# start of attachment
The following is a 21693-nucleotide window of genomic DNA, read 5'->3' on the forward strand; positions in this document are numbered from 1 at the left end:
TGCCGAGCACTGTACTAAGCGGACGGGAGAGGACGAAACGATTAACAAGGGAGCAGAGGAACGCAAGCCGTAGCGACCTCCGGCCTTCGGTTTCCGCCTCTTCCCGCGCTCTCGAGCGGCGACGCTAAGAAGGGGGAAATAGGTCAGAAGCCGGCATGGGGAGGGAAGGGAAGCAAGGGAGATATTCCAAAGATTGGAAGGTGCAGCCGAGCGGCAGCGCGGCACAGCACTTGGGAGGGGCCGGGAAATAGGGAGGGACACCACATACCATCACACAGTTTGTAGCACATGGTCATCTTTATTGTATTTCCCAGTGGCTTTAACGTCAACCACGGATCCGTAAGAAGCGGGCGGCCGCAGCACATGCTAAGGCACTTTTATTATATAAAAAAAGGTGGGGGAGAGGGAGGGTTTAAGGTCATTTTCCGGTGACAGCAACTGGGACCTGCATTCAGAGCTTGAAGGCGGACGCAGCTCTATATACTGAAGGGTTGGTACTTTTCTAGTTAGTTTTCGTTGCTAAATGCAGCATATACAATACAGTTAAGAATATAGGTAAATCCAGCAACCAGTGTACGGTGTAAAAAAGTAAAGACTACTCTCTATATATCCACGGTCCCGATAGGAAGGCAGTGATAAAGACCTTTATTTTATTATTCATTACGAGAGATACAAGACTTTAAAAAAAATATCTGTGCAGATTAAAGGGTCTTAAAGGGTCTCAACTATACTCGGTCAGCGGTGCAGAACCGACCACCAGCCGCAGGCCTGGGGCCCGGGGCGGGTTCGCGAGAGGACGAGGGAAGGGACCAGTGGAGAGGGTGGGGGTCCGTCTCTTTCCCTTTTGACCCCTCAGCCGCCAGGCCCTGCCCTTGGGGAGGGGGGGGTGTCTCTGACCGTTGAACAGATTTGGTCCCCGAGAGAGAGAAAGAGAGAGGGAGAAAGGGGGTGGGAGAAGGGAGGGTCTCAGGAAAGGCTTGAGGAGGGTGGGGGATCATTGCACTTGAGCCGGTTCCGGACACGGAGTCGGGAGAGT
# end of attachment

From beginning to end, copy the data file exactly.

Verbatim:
The following is a 21693-nucleotide window of genomic DNA, read 5'->3' on the forward strand; positions in this document are numbered from 1 at the left end:
TGCCGAGCACTGTACTAAGCGGACGGGAGAGGACGAAACGATTAACAAGGGAGCAGAGGAACGCAAGCCGTAGCGACCTCCGGCCTTCGGTTTCCGCCTCTTCCCGCGCTCTCGAGCGGCGACGCTAAGAAGGGGGAAATAGGTCAGAAGCCGGCATGGGGAGGGAAGGGAAGCAAGGGAGATATTCCAAAGATTGGAAGGTGCAGCCGAGCGGCAGCGCGGCACAGCACTTGGGAGGGGCCGGGAAATAGGGAGGGACACCACATACCATCACACAGTTTGTAGCACATGGTCATCTTTATTGTATTTCCCAGTGGCTTTAACGTCAACCACGGATCCGTAAGAAGCGGGCGGCCGCAGCACATGCTAAGGCACTTTTATTATATAAAAAAAGGTGGGGGAGAGGGAGGGTTTAAGGTCATTTTCCGGTGACAGCAACTGGGACCTGCATTCAGAGCTTGAAGGCGGACGCAGCTCTATATACTGAAGGGTTGGTACTTTTCTAGTTAGTTTTCGTTGCTAAATGCAGCATATACAATACAGTTAAGAATATAGGTAAATCCAGCAACCAGTGTACGGTGTAAAAAAGTAAAGACTACTCTCTATATATCCACGGTCCCGATAGGAAGGCAGTGATAAAGACCTTTATTTTATTATTCATTACGAGAGATACAAGACTTTAAAAAAAATATCTGTGCAGATTAAAGGGTCTTAAAGGGTCTCAACTATACTCGGTCAGCGGTGCAGAACCGACCACCAGCCGCAGGCCTGGGGCCCGGGGCGGGTTCGCGAGAGGACGAGGGAAGGGACCAGTGGAGAGGGTGGGGGTCCGTCTCTTTCCCTTTTGACCCCTCAGCCGCCAGGCCCTGCCCTTGGGGAGGGGGGGGTGTCTCTGACCGTTGAACAGATTTGGTCCCCGAGAGAGAGAAAGAGAGAGGGAGAAAGGGGGTGGGAGAAGGGAGGGTCTCAGGAAAGGCTTGAGGAGGGTGGGGGATCATTGCACTTGAGCCGGTTCCGGACACGGAGTCGGGAGAGT